The first International Women’s Earth and Climate Summit was held in Suffern, NY from September 20- 23. Over 100 invitation-only participants came from 35 countries equally divided between the Northern and Southern hemispheres. The summit’s purpose, explained co-founder Osprey Orielle Lake, was to bring women together who are in strategic positions to implement the critical solutions that are needed to address the world’s pressing climate challenges.
“Nature will not wait while politicians debate,” she stated. “Women around the world are facing the impacts of a changing climate every day, and we are coming together to say 'Enough is enough' she said. “It is time for action that addresses the roots of this crisis and fosters just solutions.”
Co-founder Sally Ranney said that not acting against climate change is “like sending a kid with 105 temperature off to school as if all is fine and damage won't be done. “
The participants shared their experiences and ideas on how to bring about change. Mirna Ines Fernández, Education Coordinator of the Bolivian Girl Guides Association, pointed out that the impacts of climate change disproportionately affect indigenous women and children and those from low-income communities.
Women are more reliant upon natural resources for their survival and/or live in areas that have poor infrastructure, which makes their communities particularly vulnerable. Drought, flooding, and unpredictable temperatures present difficult challenges for women who are responsible for providing food, water and firewood for their families, and their circumstances are only becoming more dire as no meaningful action is taken to stop climate change.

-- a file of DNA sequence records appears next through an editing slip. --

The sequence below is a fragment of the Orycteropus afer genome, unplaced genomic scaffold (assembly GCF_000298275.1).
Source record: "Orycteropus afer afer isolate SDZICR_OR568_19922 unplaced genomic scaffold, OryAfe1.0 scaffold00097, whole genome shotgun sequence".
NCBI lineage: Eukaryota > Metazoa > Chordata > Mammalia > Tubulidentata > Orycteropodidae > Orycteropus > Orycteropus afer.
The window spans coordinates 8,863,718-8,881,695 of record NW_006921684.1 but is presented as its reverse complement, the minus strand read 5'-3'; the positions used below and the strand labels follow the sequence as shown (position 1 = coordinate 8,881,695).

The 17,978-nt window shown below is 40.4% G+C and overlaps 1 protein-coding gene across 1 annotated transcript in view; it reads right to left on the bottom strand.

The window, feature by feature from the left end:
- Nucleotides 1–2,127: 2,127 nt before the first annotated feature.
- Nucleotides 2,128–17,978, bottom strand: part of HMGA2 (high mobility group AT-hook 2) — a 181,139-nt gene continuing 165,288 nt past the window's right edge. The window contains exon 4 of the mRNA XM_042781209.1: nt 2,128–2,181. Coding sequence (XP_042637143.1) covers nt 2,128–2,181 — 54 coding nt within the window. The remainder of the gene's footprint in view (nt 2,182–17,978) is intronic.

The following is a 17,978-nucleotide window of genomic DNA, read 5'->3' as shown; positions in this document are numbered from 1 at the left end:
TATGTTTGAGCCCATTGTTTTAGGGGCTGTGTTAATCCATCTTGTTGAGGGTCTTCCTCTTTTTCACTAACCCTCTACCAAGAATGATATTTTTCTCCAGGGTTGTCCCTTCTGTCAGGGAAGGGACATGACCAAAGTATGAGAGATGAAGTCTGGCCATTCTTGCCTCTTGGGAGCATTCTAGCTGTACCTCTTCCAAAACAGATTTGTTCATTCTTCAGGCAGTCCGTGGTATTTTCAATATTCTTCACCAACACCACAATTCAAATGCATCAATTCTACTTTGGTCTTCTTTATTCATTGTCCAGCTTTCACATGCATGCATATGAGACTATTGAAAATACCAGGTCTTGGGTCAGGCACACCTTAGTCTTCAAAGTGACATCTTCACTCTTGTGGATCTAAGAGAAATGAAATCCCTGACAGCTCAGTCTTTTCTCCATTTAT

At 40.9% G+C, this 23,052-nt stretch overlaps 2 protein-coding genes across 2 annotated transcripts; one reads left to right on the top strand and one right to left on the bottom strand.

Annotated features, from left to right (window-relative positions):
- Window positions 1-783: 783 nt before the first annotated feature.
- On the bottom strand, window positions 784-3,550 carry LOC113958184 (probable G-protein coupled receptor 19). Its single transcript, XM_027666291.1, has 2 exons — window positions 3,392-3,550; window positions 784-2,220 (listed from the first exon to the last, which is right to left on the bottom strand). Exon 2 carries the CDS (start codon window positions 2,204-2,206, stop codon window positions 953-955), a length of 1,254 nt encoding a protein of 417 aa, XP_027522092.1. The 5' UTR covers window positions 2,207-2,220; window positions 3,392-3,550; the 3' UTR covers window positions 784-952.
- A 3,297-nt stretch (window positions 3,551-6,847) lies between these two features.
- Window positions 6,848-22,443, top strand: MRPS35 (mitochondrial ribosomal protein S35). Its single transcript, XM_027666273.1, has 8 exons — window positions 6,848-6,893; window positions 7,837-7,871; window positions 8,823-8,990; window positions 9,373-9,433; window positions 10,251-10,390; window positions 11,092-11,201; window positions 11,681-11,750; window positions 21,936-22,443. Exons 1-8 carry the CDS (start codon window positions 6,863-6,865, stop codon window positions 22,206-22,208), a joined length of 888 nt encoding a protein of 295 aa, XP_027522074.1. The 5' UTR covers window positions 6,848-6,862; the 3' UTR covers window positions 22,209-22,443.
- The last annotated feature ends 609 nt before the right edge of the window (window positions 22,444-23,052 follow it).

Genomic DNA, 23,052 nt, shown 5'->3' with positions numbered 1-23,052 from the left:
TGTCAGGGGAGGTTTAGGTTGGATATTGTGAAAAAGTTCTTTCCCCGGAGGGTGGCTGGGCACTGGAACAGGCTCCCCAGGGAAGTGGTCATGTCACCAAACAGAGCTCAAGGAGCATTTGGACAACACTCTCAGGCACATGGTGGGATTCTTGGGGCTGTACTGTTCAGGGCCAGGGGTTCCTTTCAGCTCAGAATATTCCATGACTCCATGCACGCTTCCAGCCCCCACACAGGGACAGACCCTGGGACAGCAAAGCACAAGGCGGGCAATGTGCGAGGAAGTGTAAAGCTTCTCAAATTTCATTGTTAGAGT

The delegates signed a letter calling on President Obama to reject the Keystone XL pipeline, which states, “There is no single project in North America that is more significant than Keystone XL in terms of the carbon emissions it would unleash. As women who are already seeing the tragic impacts of climate change on families, on indigenous peoples, and on entire countries, we urge you to choose a better future by rejecting the Keystone XL tar sands pipeline.”
Nobel Peace Laureate Jody Williams, Greenpeace campaigner Melina Laboucan-Massimo and author Tzeporah Berman are working to stop the development of the Alberta tar sands in Canada.
“The devastating impacts of the rapid expansion of the energy industry, as I recently witnessed in the tar sands of Alberta, has highlighted the need for our political representatives to pay attention to the concerns of women and their solutions for a sustainable future,” said Williams.
Melina Laboucan-Massimo told the group, “There is nothing on earth that compares with the destruction going on there. If there were a global prize for unsustainable development, the tar sands would be a clear winner.”
After the conference, Tzeporah Berman talked to Amy Goodman on Democracy Now about what is going on in Canada and how it affects us all.
“These pipelines have provided a tangible focus for communities on the ground, and the oil industry and the government have, in a sense, created their own perfect storm. Because, while before it might have been people who were concerned about climate change that would get involved in tar sands or pipeline issues, now it is people worried about their groundwater It’s first nations and indigenous people across North America who are protesting their rights. It’s landowners. So, now you have this perfect storm.”
The declaration produced at the close of the conference is attached below.